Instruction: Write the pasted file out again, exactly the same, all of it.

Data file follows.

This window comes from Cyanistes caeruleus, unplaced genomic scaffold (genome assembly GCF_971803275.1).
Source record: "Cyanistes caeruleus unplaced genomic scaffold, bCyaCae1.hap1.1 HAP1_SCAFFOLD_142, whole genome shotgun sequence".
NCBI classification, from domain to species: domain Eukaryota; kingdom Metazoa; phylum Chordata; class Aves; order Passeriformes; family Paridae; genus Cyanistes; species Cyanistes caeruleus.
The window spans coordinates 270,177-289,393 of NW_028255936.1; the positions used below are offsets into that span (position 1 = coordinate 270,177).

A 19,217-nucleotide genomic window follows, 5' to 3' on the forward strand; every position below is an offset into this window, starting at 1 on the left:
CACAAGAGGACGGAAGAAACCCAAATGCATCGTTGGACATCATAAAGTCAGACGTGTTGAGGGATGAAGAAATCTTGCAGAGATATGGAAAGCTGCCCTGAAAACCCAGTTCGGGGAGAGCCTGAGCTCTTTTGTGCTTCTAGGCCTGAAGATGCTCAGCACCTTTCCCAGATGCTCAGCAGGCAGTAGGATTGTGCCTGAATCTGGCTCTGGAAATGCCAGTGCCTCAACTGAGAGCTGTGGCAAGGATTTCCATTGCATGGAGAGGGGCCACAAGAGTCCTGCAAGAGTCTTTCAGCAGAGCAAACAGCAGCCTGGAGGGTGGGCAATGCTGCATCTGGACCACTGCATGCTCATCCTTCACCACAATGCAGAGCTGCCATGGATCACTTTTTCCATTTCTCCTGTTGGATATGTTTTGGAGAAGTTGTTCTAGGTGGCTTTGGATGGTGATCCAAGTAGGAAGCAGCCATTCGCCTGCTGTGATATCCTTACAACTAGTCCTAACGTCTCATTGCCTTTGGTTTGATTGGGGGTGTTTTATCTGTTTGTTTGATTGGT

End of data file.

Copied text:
This window comes from Cyanistes caeruleus, unplaced genomic scaffold (genome assembly GCF_971803275.1).
Source record: "Cyanistes caeruleus unplaced genomic scaffold, bCyaCae1.hap1.1 HAP1_SCAFFOLD_142, whole genome shotgun sequence".
NCBI classification, from domain to species: domain Eukaryota; kingdom Metazoa; phylum Chordata; class Aves; order Passeriformes; family Paridae; genus Cyanistes; species Cyanistes caeruleus.
The window spans coordinates 270,177-289,393 of NW_028255936.1; the positions used below are offsets into that span (position 1 = coordinate 270,177).

A 19,217-nucleotide genomic window follows, 5' to 3' on the forward strand; every position below is an offset into this window, starting at 1 on the left:
CACAAGAGGACGGAAGAAACCCAAATGCATCGTTGGACATCATAAAGTCAGACGTGTTGAGGGATGAAGAAATCTTGCAGAGATATGGAAAGCTGCCCTGAAAACCCAGTTCGGGGAGAGCCTGAGCTCTTTTGTGCTTCTAGGCCTGAAGATGCTCAGCACCTTTCCCAGATGCTCAGCAGGCAGTAGGATTGTGCCTGAATCTGGCTCTGGAAATGCCAGTGCCTCAACTGAGAGCTGTGGCAAGGATTTCCATTGCATGGAGAGGGGCCACAAGAGTCCTGCAAGAGTCTTTCAGCAGAGCAAACAGCAGCCTGGAGGGTGGGCAATGCTGCATCTGGACCACTGCATGCTCATCCTTCACCACAATGCAGAGCTGCCATGGATCACTTTTTCCATTTCTCCTGTTGGATATGTTTTGGAGAAGTTGTTCTAGGTGGCTTTGGATGGTGATCCAAGTAGGAAGCAGCCATTCGCCTGCTGTGATATCCTTACAACTAGTCCTAACGTCTCATTGCCTTTGGTTTGATTGGGGGTGTTTTATCTGTTTGTTTGATTGGT